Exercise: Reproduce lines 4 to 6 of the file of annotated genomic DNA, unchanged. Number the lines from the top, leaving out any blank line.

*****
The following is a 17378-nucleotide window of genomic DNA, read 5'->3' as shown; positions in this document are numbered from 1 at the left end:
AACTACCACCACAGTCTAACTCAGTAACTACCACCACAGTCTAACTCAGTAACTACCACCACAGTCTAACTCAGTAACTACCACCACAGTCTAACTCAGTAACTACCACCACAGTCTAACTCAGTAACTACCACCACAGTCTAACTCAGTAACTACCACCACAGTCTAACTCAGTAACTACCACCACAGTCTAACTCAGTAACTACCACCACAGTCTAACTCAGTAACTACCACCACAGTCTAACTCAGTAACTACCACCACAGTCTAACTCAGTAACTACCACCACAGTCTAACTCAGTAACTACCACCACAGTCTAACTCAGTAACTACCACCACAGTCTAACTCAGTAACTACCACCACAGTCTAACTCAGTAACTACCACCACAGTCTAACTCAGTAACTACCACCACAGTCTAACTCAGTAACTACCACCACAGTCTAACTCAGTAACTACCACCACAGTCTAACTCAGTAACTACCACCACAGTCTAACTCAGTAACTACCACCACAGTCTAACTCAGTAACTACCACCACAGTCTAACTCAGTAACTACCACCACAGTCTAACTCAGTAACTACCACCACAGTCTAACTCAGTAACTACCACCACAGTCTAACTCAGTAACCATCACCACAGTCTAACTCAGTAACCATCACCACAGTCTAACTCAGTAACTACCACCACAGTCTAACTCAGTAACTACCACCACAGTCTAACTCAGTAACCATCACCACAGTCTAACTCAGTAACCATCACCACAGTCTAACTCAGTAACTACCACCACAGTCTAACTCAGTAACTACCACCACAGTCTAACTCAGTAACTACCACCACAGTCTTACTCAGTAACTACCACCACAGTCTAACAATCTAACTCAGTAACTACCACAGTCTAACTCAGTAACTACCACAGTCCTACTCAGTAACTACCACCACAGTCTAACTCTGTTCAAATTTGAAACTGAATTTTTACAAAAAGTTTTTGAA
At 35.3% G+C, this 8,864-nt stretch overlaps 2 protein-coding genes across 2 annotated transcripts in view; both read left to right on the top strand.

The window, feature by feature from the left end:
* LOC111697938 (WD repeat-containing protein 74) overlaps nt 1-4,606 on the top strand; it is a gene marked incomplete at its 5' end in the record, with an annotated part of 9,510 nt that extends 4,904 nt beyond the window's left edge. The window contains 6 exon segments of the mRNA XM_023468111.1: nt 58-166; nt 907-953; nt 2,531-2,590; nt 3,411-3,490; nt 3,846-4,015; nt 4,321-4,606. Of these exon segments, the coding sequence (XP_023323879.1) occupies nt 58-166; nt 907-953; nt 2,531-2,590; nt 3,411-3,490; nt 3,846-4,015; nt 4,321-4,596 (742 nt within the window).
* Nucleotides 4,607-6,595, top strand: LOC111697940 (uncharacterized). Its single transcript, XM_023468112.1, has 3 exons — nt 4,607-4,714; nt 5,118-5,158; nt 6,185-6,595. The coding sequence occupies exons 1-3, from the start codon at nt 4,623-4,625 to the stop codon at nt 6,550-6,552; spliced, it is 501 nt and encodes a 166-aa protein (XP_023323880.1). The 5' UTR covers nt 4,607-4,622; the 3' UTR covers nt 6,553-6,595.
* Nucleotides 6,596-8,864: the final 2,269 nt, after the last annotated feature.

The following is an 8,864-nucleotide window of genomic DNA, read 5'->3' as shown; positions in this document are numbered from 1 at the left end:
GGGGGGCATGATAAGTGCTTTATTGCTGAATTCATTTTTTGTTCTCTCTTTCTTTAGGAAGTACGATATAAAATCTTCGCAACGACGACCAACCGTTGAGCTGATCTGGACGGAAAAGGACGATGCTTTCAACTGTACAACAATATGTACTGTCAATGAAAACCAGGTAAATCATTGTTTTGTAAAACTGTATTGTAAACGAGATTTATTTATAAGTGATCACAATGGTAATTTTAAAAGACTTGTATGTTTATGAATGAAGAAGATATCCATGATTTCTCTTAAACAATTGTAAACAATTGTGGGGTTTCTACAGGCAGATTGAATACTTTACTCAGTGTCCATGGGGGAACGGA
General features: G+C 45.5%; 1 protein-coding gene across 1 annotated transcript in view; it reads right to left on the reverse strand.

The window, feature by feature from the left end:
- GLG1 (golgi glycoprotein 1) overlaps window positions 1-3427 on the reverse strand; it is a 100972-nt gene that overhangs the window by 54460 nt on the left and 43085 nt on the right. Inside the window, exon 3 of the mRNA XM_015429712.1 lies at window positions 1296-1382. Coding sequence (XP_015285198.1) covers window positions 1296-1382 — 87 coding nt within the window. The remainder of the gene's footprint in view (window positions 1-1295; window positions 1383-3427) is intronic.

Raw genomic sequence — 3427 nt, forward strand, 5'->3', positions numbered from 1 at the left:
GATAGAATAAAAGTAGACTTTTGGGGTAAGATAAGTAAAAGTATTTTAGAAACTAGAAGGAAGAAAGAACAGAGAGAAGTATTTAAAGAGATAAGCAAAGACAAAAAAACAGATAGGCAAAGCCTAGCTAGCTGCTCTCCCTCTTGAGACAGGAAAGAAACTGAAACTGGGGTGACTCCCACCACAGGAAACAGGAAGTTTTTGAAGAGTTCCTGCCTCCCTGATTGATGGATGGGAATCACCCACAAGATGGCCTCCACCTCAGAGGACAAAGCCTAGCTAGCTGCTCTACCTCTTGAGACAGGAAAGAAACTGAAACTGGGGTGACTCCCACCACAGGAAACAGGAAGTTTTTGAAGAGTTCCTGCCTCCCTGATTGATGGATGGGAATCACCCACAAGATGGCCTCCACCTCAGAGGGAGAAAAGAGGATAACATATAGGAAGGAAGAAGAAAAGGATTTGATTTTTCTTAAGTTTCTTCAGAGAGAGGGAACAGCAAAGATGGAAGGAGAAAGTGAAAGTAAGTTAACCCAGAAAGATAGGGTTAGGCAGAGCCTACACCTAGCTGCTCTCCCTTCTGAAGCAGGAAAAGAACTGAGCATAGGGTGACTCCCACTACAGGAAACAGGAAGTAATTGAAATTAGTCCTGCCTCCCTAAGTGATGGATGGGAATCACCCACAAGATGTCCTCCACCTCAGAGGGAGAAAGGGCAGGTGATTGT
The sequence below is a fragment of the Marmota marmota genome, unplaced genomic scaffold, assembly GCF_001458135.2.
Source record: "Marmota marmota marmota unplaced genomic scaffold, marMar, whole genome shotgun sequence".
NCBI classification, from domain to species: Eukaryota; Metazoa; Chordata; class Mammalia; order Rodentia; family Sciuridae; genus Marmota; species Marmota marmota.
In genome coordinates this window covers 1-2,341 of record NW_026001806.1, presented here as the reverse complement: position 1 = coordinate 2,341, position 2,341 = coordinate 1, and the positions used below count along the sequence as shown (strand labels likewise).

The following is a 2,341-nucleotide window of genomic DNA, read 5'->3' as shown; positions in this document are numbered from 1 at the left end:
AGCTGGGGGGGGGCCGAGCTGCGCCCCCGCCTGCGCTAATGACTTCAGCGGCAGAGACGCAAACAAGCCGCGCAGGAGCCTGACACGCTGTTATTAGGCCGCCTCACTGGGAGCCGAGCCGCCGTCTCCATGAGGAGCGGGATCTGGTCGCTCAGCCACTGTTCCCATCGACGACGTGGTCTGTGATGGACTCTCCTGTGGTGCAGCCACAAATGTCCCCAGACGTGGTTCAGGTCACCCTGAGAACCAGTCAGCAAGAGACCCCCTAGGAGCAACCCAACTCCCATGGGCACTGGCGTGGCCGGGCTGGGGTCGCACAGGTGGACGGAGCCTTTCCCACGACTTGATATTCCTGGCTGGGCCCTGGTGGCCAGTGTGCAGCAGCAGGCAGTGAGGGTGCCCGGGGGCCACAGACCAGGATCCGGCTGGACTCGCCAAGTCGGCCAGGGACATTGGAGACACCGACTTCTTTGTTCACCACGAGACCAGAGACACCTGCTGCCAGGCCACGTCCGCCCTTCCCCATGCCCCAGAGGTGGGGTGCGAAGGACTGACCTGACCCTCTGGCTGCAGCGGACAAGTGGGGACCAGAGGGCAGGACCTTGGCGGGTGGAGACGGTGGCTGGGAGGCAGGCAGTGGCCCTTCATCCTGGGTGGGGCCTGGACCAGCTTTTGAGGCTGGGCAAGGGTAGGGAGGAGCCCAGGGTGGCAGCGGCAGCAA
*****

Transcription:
The window, feature by feature from the left end:
* LOC111697938 (WD repeat-containing protein 74) overlaps nt 1-4,606 on the top strand; it is a gene marked incomplete at its 5' end in the record, with an annotated part of 9,510 nt that extends 4,904 nt beyond the window's left edge. The window contains 6 exon segments of the mRNA XM_023468111.1: nt 58-166; nt 907-953; nt 2,531-2,590; nt 3,411-3,490; nt 3,846-4,015; nt 4,321-4,606. Of these exon segments, the coding sequence (XP_023323879.1) occupies nt 58-166; nt 907-953; nt 2,531-2,590; nt 3,411-3,490; nt 3,846-4,015; nt 4,321-4,596 (742 nt within the window).
* Nucleotides 4,607-6,595, top strand: LOC111697940 (uncharacterized). Its single transcript, XM_023468112.1, has 3 exons — nt 4,607-4,714; nt 5,118-5,158; nt 6,185-6,595. The coding sequence occupies exons 1-3, from the start codon at nt 4,623-4,625 to the stop codon at nt 6,550-6,552; spliced, it is 501 nt and encodes a 166-aa protein (XP_023323880.1). The 5' UTR covers nt 4,607-4,622; the 3' UTR covers nt 6,553-6,595.